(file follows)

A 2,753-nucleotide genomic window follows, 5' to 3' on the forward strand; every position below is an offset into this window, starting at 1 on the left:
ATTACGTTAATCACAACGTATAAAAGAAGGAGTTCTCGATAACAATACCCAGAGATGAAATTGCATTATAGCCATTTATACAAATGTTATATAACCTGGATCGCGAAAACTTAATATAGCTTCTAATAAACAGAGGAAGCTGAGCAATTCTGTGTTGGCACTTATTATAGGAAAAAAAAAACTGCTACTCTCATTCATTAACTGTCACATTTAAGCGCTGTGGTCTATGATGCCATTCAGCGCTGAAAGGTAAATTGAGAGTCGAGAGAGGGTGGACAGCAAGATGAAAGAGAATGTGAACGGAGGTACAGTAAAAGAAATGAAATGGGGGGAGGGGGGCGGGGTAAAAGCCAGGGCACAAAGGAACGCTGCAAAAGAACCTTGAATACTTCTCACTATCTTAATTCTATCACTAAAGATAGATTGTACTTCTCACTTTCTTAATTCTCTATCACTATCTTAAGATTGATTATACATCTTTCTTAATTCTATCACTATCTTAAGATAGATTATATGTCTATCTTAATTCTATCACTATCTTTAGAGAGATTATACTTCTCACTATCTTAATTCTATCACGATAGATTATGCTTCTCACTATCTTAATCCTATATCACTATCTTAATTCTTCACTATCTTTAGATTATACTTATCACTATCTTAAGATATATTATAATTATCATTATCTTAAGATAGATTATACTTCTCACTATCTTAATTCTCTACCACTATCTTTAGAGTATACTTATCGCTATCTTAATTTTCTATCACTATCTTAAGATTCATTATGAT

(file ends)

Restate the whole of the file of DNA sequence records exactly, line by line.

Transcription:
A 2,753-nucleotide genomic window follows, 5' to 3' on the forward strand; every position below is an offset into this window, starting at 1 on the left:
ATTACGTTAATCACAACGTATAAAAGAAGGAGTTCTCGATAACAATACCCAGAGATGAAATTGCATTATAGCCATTTATACAAATGTTATATAACCTGGATCGCGAAAACTTAATATAGCTTCTAATAAACAGAGGAAGCTGAGCAATTCTGTGTTGGCACTTATTATAGGAAAAAAAAAACTGCTACTCTCATTCATTAACTGTCACATTTAAGCGCTGTGGTCTATGATGCCATTCAGCGCTGAAAGGTAAATTGAGAGTCGAGAGAGGGTGGACAGCAAGATGAAAGAGAATGTGAACGGAGGTACAGTAAAAGAAATGAAATGGGGGGAGGGGGGCGGGGTAAAAGCCAGGGCACAAAGGAACGCTGCAAAAGAACCTTGAATACTTCTCACTATCTTAATTCTATCACTAAAGATAGATTGTACTTCTCACTTTCTTAATTCTCTATCACTATCTTAAGATTGATTATACATCTTTCTTAATTCTATCACTATCTTAAGATAGATTATATGTCTATCTTAATTCTATCACTATCTTTAGAGAGATTATACTTCTCACTATCTTAATTCTATCACGATAGATTATGCTTCTCACTATCTTAATCCTATATCACTATCTTAATTCTTCACTATCTTTAGATTATACTTATCACTATCTTAAGATATATTATAATTATCATTATCTTAAGATAGATTATACTTCTCACTATCTTAATTCTCTACCACTATCTTTAGAGTATACTTATCGCTATCTTAATTTTCTATCACTATCTTAAGATTCATTATGAT